About the time Mr. Duffy finished his academical studies free schools were established in the South and he successfully passed an examination which made him eligible for teaching. He secured a position as first assistant in the high school at Gallatin, retaining that position for a period of three years, and at the expiration of that time he entered the University of Virginia at Charlottesville, in the law department of which excellent institution he was graduated with the class of 1877. Although eligible to the degree of bachelor of laws, he did not receive it because he could not spare the necessary money—fifteen dollars—to pay for a diploma. He possesses, however, his certificate of graduation and a letter from O. Southal asking him to send for his diploma. The reason Mr. Duffy did not become a student at Vanderbilt University, an institution of learning within fifteen miles of his home, was that its rules compelled those matriculating to attend the Methodist church Sunday nights. He had voluntarily attended the Methodist church and Sunday-school all his life, but would not be compelled to attend either. Immediately after graduation Mr. Duffy located at Gallatin, where he succeeded in building up a large and lucrative practice and where he rapidly gained recognition as one of the ablest and most versatile lawyers in Sumner county. His close application to work, alas, soon impaired his health and in 1883 he was forced to give up the practice of law, for the study of which he had previously made such great sacrifices. In 1885, shortly after his marriage, he removed to Kentucky.
Mr. Duffy was married November 12, 1884, Miss Fannie Desha becoming his bride. Mrs. Duffy was born on the estate upon which Mr. Duffy and his children now reside, the date of her nativity being December, 1860. She was a daughter of General Lucius Desha and the scion of a fine Southern family. She was summoned to the life eternal in April, 1904, and, a woman of gracious charming personality, her death was deeply mourned by a devoted family and a large circle of warm and admiring friends. Mr. and Mrs. Desha became the parents of seven children, six of whom survive the mother and all of whom reside at home with their father, namely: Eliza M., Cornelia R., Frank L., Eleanor P., Margaret B. and Lucia Desha. Frank L. was graduated from the Virginia Military Institute in the summer of 1911.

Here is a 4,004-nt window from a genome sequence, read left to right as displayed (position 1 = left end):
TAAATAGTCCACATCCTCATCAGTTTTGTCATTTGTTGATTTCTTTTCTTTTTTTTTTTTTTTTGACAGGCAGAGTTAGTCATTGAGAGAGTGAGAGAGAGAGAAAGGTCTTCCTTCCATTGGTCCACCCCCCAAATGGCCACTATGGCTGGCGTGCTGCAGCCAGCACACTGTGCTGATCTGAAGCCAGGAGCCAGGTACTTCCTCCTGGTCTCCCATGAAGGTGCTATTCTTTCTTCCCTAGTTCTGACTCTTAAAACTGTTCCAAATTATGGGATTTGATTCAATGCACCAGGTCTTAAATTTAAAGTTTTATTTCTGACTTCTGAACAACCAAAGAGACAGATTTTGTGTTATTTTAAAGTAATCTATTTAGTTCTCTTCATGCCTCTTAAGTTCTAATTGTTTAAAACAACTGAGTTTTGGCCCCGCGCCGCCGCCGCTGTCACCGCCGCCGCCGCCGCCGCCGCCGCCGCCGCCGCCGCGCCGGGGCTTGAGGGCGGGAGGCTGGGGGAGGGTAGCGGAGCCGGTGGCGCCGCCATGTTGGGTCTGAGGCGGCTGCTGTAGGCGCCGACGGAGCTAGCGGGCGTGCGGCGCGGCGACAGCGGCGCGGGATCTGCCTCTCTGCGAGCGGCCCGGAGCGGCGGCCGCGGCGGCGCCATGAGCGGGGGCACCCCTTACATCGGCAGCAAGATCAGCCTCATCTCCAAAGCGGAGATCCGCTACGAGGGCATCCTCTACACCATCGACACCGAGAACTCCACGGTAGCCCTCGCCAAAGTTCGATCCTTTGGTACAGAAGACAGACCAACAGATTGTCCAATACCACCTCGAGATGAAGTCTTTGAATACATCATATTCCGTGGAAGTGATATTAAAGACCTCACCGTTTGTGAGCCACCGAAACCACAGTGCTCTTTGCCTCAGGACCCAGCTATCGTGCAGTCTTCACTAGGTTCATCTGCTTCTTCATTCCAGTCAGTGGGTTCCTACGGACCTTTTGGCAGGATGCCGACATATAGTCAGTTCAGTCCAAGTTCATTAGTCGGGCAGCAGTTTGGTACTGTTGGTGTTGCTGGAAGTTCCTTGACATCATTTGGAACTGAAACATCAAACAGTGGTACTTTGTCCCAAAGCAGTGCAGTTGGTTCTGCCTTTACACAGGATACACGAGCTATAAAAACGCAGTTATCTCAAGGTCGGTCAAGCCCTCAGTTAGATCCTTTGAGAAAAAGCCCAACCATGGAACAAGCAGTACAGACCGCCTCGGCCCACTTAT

Since his marriage Mr. Duffy has devoted his entire time to farming and stock-raising on the old Desha estate, of which he is guardian in trust for his children, the farm having belonged to the mother. In politics Mr. Duffy is a loyal Democrat and in November, 1909, his party elected him to represent the seventy- sixth district in the State Legislature, in which connection he is discharging his duties in a faithful and enlightened manner. Mr. Duffy's bitterest disappointment in life was to give up his profession to which he had devoted so much time and for which he was particularly gifted. His whole ambition is now the education and training of his children to good citizenship. He is particularly cultured and well-read and his profound knowledge of the law has proved very useful, despite the fact that he does not practice. He has never been a member of any fraternity, society, order or sect. He believes that he owes no duties save to the race at large and to the community of which he is a member in particular. His children share his ideals and the above is true of all save one, who is a member of the Methodist Episcopal church.
It cannot be otherwise than appropriate to glance briefly at the history of the family of Cornelia (Read) Duffy, the mother of the Hon. Mr. Duffy. She was a daughter of William and Mary Polly (Bledsoe) Read. The father was a pioneer of Tennessee and Kentucky and was wounded in the arm in a conflict with the Indians. He had led a scouting party up the Cumberland river to thwart the movements of a band of redskins when he received the injury. As he was called Captain Read it is probable that he bore such a commission. Isaac and Anthony Bledsoe, brothers, the first-named Cornelia's grandfather, were members of a band of men known in Tennessee and Kentucky history as the Long hunters. They both accompanied Isaac Shelby to the relief of the Americans at King's Mountain and participated in the battle that ensued. Isaac Bledsoe married Katherine Montgomery and they and their immediate ancestors or descendants were citizens of the colonies of Virginia and North Carolina. They and their descendants fought in many of the Colonial and Indian wars, in the Revolution and the Civil war, in the latter of which they supported the Confederate cause. The Hon. Mr. Duffy is thoroughly American, in his veins flowing the blood of many patriotic ancestors. His forbears were long identified with America and her institutions, fighting in all of her wars and enjoying the blessings of her intervals of peace.